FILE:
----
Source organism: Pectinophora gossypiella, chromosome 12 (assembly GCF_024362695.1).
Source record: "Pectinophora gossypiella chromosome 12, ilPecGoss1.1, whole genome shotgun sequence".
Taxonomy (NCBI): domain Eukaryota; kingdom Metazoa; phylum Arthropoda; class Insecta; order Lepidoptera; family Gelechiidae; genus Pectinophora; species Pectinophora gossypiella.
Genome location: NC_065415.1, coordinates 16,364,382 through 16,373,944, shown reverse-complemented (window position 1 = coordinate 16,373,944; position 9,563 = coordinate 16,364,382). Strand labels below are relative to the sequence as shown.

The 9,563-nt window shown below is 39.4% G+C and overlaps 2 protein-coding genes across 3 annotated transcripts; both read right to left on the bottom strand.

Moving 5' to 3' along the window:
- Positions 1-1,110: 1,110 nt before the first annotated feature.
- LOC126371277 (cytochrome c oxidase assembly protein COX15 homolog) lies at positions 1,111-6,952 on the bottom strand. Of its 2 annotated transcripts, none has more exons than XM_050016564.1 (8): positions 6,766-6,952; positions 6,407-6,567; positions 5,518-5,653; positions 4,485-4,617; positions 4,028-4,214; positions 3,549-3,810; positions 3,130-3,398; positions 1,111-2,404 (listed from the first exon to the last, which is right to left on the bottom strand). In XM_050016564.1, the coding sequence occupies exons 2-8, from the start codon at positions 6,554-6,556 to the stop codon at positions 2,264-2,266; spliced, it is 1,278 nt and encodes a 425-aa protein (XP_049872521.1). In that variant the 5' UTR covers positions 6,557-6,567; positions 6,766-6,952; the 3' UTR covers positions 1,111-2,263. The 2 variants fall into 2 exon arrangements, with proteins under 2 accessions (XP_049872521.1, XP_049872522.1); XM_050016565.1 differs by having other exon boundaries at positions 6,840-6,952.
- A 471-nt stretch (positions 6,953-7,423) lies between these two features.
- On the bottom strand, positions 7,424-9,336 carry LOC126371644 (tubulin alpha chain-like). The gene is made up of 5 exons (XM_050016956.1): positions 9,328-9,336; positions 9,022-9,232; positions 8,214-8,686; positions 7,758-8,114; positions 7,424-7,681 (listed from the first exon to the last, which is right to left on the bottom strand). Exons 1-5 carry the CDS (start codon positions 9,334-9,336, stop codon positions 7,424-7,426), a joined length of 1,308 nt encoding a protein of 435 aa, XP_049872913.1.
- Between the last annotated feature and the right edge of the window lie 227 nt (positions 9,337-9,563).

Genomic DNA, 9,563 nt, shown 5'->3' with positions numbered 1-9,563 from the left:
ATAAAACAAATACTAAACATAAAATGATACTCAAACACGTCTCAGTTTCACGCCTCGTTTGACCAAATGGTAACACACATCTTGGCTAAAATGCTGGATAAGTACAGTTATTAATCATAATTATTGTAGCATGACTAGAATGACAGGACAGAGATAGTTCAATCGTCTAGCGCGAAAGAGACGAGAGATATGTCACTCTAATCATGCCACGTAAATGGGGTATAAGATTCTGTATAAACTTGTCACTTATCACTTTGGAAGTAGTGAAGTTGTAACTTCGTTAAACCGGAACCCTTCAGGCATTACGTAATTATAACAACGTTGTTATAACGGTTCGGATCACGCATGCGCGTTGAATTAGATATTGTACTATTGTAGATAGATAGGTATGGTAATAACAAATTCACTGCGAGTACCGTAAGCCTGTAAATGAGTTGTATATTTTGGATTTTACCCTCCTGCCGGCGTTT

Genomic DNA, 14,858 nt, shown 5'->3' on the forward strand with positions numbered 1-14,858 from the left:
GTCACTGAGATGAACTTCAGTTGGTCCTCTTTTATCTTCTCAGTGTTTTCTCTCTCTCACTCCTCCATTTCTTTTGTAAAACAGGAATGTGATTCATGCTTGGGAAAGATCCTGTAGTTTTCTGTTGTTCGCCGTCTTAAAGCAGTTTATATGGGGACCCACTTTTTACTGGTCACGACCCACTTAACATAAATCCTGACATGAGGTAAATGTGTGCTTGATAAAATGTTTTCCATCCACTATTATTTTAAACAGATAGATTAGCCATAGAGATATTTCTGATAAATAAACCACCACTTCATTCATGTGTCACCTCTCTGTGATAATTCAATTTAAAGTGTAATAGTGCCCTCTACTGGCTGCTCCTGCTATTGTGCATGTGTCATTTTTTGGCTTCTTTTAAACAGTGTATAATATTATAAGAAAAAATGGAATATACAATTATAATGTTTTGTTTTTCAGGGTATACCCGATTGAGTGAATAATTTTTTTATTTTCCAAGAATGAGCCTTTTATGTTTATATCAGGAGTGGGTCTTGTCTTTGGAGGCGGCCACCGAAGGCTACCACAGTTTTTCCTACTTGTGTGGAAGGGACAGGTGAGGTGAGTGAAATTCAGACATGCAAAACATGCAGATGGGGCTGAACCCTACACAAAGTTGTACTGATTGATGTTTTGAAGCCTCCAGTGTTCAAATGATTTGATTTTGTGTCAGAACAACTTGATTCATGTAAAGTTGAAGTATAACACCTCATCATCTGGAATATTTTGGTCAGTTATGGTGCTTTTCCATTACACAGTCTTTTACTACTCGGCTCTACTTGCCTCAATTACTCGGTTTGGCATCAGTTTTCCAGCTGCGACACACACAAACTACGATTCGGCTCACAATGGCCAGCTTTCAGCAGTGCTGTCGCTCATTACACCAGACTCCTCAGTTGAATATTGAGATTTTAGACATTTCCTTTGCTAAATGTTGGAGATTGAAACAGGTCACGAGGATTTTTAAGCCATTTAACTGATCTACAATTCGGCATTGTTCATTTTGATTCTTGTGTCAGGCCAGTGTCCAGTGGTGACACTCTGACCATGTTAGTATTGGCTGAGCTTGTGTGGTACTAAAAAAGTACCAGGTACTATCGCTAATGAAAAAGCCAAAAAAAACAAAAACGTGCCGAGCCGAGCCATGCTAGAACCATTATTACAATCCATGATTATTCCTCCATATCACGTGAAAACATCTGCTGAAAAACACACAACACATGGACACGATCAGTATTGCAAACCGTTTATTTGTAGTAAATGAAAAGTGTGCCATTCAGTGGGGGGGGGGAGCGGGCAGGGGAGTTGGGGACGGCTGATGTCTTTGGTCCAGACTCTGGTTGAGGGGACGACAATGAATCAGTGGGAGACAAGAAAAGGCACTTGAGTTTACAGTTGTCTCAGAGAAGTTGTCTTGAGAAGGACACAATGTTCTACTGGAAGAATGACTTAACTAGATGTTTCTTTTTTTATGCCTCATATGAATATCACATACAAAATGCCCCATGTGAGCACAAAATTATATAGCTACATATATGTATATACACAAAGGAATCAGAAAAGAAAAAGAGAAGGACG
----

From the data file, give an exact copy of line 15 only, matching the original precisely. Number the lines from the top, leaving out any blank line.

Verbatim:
GTCACTGAGATGAACTTCAGTTGGTCCTCTTTTATCTTCTCAGTGTTTTCTCTCTCTCACTCCTCCATTTCTTTTGTAAAACAGGAATGTGATTCATGCTTGGGAAAGATCCTGTAGTTTTCTGTTGTTCGCCGTCTTAAAGCAGTTTATATGGGGACCCACTTTTTACTGGTCACGACCCACTTAACATAAATCCTGACATGAGGTAAATGTGTGCTTGATAAAATGTTTTCCATCCACTATTATTTTAAACAGATAGATTAGCCATAGAGATATTTCTGATAAATAAACCACCACTTCATTCATGTGTCACCTCTCTGTGATAATTCAATTTAAAGTGTAATAGTGCCCTCTACTGGCTGCTCCTGCTATTGTGCATGTGTCATTTTTTGGCTTCTTTTAAACAGTGTATAATATTATAAGAAAAAATGGAATATACAATTATAATGTTTTGTTTTTCAGGGTATACCCGATTGAGTGAATAATTTTTTTATTTTCCAAGAATGAGCCTTTTATGTTTATATCAGGAGTGGGTCTTGTCTTTGGAGGCGGCCACCGAAGGCTACCACAGTTTTTCCTACTTGTGTGGAAGGGACAGGTGAGGTGAGTGAAATTCAGACATGCAAAACATGCAGATGGGGCTGAACCCTACACAAAGTTGTACTGATTGATGTTTTGAAGCCTCCAGTGTTCAAATGATTTGATTTTGTGTCAGAACAACTTGATTCATGTAAAGTTGAAGTATAACACCTCATCATCTGGAATATTTTGGTCAGTTATGGTGCTTTTCCATTACACAGTCTTTTACTACTCGGCTCTACTTGCCTCAATTACTCGGTTTGGCATCAGTTTTCCAGCTGCGACACACACAAACTACGATTCGGCTCACAATGGCCAGCTTTCAGCAGTGCTGTCGCTCATTACACCAGACTCCTCAGTTGAATATTGAGATTTTAGACATTTCCTTTGCTAAATGTTGGAGATTGAAACAGGTCACGAGGATTTTTAAGCCATTTAACTGATCTACAATTCGGCATTGTTCATTTTGATTCTTGTGTCAGGCCAGTGTCCAGTGGTGACACTCTGACCATGTTAGTATTGGCTGAGCTTGTGTGGTACTAAAAAAGTACCAGGTACTATCGCTAATGAAAAAGCCAAAAAAAACAAAAACGTGCCGAGCCGAGCCATGCTAGAACCATTATTACAATCCATGATTATTCCTCCATATCACGTGAAAACATCTGCTGAAAAACACACAACACATGGACACGATCAGTATTGCAAACCGTTTATTTGTAGTAAATGAAAAGTGTGCCATTCAGTGGGGGGGGGGAGCGGGCAGGGGAGTTGGGGACGGCTGATGTCTTTGGTCCAGACTCTGGTTGAGGGGACGACAATGAATCAGTGGGAGACAAGAAAAGGCACTTGAGTTTACAGTTGTCTCAGAGAAGTTGTCTTGAGAAGGACACAATGTTCTACTGGAAGAATGACTTAACTAGATGTTTCTTTTTTTATGCCTCATATGAATATCACATACAAAATGCCCCATGTGAGCACAAAATTATATAGCTACATATATGTATATACACAAAGGAATCAGAAAAGAAAAAGAGAAGGACG